By Jim Morris

She knew something was wrong.

Audrey Lacroix didn’t think the problem was physical. Mentally, the butterfly specialist from Pont-Rouge, Que., found herself trapped in a vicious circle.

It was the year before the London Olympics and Lacroix badly wanted to qualify for the Swimming Canada team that would compete at the Games.

The more she worked at making the team, the more impossible the goal seemed. It felt like she was swimming in sand.

“I kind of flew with a broken wing,” the 30-year-old said in a recent interview.

With the help of coach Benoit Lebrun, medical staff, and her teammates, Lacroix was able to face the anxiety disorder that felt like a weight on her shoulders.

This summer Lacroix will represent Canada at both the Commonwealth Games, being held July 23 to Aug. 3 in Glasgow, Scotland, and the Pan Pacific Swimming Championships in Australia. She is swimming with confidence and a smile on her face, a stark contrast to what she was experiencing prior to the 2012 Olympics.

An international swimmer since the age of 15, everything that had come easily for Lacroix suddenly became very hard. She was nervous and anxious before races. Out of the pool she could be irritable. Little things would cause her to “blow a gasket.” There were some days she just didn’t want to get out of bed.

“It was not only swimming related, it was life in general,” said Lacroix. “It was really hard.

“I could wake up one morning and I was fine. I could do everything and take on the world. The next day, it was really a big day for me to go ask for something at the store.”

Lacroix realized she needed help. She turned to her Lebrun and her teammates for support.

“She accepted it,” said Lebrun. “That was the first step to do something about it.”

Lacroix was dealing with anxiety, a mental health disorder that studies show affects about 12 per cent of Canadians. The Canadian Mental Health Association says anxiety disorders seem to be a result of a combination of biological, psychological and other individual factors.

Lebrun and Lacroix met with a doctor. The doctor directed her toward a psychologist. They worked with a strength coach and a nutritionist. Medications were prescribed. As part of the treatment, Lacroix was called Penny during training sessions.

Why the name change?

“Audrey was always failing,” said Lebrun. “It was hard for her to carry Audrey Lacroix all the time. There was always big expectations about her and she was putting a lot of pressure on herself.”

Lacroix explained her condition and treatment to her teammates at the Piscines due Parc Olympique (PPO) club in Montreal.

“She had to go in front of all the swimmers and everyone that was working with her and say ‘I am suffering from this,’” said Lebrun.

It was a difficult period for Lacroix as she came to grips with her life. On the days she stumbled, her teammates were there to catch her.

“I was feeling really vulnerable, especially before qualifying,” she said. “My teammates really helped me.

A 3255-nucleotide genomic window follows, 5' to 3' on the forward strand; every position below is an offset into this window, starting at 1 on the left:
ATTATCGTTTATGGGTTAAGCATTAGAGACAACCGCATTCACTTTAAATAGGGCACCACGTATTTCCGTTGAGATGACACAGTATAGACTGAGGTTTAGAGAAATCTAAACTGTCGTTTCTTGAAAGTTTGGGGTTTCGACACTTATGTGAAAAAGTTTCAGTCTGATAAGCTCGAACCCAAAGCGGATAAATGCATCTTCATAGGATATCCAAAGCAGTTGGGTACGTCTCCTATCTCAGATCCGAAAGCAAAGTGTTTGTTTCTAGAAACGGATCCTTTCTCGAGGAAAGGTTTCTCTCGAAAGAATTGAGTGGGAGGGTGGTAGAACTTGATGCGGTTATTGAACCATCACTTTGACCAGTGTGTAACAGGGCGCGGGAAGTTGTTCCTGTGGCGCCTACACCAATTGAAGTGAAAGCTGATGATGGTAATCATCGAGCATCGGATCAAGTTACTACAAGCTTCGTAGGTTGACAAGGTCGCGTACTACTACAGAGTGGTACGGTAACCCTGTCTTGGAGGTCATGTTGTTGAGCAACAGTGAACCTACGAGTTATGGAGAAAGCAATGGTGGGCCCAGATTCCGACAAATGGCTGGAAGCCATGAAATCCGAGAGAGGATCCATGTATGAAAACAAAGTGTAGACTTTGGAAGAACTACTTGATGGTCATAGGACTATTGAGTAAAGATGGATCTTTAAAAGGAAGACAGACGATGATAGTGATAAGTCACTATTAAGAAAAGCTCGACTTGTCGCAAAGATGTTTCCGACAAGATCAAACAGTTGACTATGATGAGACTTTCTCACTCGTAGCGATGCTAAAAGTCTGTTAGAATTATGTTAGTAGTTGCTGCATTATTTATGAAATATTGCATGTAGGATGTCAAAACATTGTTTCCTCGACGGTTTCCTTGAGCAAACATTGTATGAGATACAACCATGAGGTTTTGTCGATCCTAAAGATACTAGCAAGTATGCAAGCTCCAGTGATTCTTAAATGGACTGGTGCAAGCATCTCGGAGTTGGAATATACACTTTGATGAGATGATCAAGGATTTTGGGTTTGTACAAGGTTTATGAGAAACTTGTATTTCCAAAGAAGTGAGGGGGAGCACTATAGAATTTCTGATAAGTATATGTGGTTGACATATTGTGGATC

“Sometimes I could have a really crappy practice. They were the ones that were able to lift me up. They really dragged me through the hard days.”

The treatment and support plugged the leak in Lacroix’s confidence. She realized the goal of making the Olympic team rested in her own hands.

“I had to ask myself if I still wanted to do this,” she said. “I needed to find a new reason to keep on swimming.

“I really wanted to swim at the Olympics. I just wanted to feel good behind the blocks, which was a big deal. That was what the anxiety issue was doing. It was making me feel really not well the day of the race or behind the blocks. I knew if I wanted to realize that goal I would need to be really prepared to work on dealing with my anxiety.”

A few months prior to the London Games Lacroix was five seconds over the qualifying time. At the 2012 Olympic Trials in Montreal, a revitalized Lacroix used a remarkable final 50 metres to win the 200-m butterfly in a qualifying time of two minutes, 9.01 seconds.

“Once I was on the team I was feeling a little bit better,” she said. “I was proud of myself. I could walk with my head up.”

In London Lacroix reached the 200 fly semifinals and finished 12th overall. At last year’s FINA World Championships she just missed the final and settled for 10th.

Dealing with her anxiety gave Lacroix a better understanding of herself.

“I developed some humility,” she said. “I wasn’t as good as I wanted to be, as I used to be. I was still able to show up and be proud of myself. It was a big deal.”

Lacroix joins Canadian athletes like cyclist Gillian Carleton and Olympic medallist Clara Hughes who have spoken out about dealing with mental health issues.

“I try to do my best to make sure people ask for help,” said Lacroix. “I think it would have been an easier road for me if I had been willing to ask for help a little earlier.”

Glasgow will be Lacroix’s last Commonwealth Games. Lebrun believes she has the potential to win a medal for the third straight Commonwealth Games.

“It is the best time of her career right now,” he said. “It’s the end of her career but she says she is having fun.

“She is stronger, she has better technique.”

Reaching the podium would be great, but Lacroix doesn’t need a medal to feel good about herself.

“Right now I really appreciate the day when I wake up and feel well,” she said. “I don’t take it for granted.

“I enjoy swimming so much more now that I have overcome this.”